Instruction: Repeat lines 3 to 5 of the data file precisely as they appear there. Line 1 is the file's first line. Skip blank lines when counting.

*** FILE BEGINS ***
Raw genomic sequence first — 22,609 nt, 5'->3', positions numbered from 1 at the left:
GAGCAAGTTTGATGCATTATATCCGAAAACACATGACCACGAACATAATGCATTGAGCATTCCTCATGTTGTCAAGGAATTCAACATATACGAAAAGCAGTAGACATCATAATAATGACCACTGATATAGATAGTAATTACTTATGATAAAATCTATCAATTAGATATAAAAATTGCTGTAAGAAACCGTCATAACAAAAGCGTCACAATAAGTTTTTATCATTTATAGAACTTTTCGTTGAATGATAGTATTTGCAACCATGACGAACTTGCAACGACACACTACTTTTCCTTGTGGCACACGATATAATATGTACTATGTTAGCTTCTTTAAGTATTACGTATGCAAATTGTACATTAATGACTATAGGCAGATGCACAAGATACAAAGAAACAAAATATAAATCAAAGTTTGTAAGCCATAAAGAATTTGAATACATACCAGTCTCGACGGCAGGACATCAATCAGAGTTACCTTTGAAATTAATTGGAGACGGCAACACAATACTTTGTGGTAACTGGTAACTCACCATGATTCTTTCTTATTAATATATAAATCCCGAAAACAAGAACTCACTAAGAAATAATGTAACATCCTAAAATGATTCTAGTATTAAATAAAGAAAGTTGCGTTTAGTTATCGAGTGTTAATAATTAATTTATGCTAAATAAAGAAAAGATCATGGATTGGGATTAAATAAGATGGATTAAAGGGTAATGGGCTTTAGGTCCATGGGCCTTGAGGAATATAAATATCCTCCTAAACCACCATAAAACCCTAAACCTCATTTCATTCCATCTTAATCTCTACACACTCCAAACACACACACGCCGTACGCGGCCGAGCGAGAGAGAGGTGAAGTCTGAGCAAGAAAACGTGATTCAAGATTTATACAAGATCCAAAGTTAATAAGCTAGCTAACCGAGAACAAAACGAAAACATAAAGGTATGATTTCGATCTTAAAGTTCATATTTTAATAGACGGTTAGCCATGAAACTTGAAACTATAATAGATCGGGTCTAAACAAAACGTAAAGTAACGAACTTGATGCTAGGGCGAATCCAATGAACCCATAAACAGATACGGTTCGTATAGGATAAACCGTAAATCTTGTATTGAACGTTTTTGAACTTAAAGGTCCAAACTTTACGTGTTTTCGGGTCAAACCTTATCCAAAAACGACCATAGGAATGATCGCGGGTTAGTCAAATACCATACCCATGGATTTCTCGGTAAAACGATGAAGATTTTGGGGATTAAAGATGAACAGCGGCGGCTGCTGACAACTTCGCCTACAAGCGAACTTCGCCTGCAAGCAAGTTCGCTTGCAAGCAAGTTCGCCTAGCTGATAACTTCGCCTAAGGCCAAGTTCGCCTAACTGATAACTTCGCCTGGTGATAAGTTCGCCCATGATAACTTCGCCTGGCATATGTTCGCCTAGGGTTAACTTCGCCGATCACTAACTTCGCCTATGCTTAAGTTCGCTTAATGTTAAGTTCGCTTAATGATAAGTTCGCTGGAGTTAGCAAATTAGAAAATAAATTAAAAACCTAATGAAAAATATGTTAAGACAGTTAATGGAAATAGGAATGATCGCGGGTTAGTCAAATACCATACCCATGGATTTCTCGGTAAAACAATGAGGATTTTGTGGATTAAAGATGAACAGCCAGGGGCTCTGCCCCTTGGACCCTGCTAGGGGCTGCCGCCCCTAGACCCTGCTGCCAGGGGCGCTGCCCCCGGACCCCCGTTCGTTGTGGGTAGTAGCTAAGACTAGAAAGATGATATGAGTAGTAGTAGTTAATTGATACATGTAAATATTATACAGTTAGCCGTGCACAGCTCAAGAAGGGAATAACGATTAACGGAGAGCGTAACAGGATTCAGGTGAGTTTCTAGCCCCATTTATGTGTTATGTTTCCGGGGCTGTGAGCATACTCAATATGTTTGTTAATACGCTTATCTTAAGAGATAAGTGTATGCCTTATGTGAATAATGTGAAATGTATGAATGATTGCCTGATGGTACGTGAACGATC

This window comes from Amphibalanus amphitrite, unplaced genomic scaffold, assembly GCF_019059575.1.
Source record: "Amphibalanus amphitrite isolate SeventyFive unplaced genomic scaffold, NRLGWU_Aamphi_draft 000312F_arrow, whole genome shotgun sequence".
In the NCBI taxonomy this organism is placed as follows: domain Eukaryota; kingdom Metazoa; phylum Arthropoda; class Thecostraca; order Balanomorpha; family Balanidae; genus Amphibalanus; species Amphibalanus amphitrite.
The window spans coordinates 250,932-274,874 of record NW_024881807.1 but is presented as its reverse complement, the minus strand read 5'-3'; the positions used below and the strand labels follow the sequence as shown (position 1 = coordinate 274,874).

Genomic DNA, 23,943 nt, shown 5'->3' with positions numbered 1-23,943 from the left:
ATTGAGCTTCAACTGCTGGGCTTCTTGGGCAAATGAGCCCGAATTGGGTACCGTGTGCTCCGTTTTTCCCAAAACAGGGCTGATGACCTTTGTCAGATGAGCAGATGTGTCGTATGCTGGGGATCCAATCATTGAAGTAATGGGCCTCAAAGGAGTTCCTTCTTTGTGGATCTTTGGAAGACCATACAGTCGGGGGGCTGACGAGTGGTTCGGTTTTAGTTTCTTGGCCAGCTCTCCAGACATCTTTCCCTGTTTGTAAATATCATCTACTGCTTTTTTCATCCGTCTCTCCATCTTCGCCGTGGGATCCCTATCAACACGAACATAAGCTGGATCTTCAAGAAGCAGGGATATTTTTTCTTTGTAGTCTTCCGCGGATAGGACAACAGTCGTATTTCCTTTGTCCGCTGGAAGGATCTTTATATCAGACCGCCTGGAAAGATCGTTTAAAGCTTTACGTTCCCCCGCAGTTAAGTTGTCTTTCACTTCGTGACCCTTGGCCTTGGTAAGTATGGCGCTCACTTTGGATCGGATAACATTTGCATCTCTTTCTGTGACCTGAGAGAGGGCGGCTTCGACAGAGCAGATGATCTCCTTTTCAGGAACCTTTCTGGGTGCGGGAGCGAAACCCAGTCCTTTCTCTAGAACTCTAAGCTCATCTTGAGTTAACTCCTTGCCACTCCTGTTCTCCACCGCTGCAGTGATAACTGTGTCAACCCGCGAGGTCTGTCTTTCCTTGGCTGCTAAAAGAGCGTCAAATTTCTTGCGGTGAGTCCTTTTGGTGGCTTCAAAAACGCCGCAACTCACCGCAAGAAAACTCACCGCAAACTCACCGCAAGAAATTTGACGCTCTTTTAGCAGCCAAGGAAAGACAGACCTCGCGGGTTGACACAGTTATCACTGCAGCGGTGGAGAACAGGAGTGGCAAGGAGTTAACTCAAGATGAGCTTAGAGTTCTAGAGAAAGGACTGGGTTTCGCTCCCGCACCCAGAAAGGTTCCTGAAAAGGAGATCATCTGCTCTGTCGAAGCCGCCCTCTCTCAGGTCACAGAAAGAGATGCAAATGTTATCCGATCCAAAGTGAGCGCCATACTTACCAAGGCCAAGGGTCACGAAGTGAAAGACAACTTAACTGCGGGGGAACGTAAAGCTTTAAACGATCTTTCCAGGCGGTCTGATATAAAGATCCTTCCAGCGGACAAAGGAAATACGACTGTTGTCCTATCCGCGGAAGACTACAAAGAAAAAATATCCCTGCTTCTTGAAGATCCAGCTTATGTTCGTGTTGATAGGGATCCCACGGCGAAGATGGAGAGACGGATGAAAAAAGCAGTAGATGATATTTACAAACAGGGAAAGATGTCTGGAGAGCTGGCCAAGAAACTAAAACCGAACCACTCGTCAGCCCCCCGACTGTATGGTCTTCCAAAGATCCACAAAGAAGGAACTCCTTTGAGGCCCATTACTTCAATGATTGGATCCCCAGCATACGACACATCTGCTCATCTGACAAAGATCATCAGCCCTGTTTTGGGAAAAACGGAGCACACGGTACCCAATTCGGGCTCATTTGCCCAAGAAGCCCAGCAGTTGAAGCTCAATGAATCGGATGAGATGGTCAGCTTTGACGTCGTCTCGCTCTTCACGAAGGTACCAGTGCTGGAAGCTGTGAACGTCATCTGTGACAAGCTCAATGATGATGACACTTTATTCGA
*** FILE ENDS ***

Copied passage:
This window comes from Amphibalanus amphitrite, unplaced genomic scaffold, assembly GCF_019059575.1.
Source record: "Amphibalanus amphitrite isolate SeventyFive unplaced genomic scaffold, NRLGWU_Aamphi_draft 000312F_arrow, whole genome shotgun sequence".
In the NCBI taxonomy this organism is placed as follows: domain Eukaryota; kingdom Metazoa; phylum Arthropoda; class Thecostraca; order Balanomorpha; family Balanidae; genus Amphibalanus; species Amphibalanus amphitrite.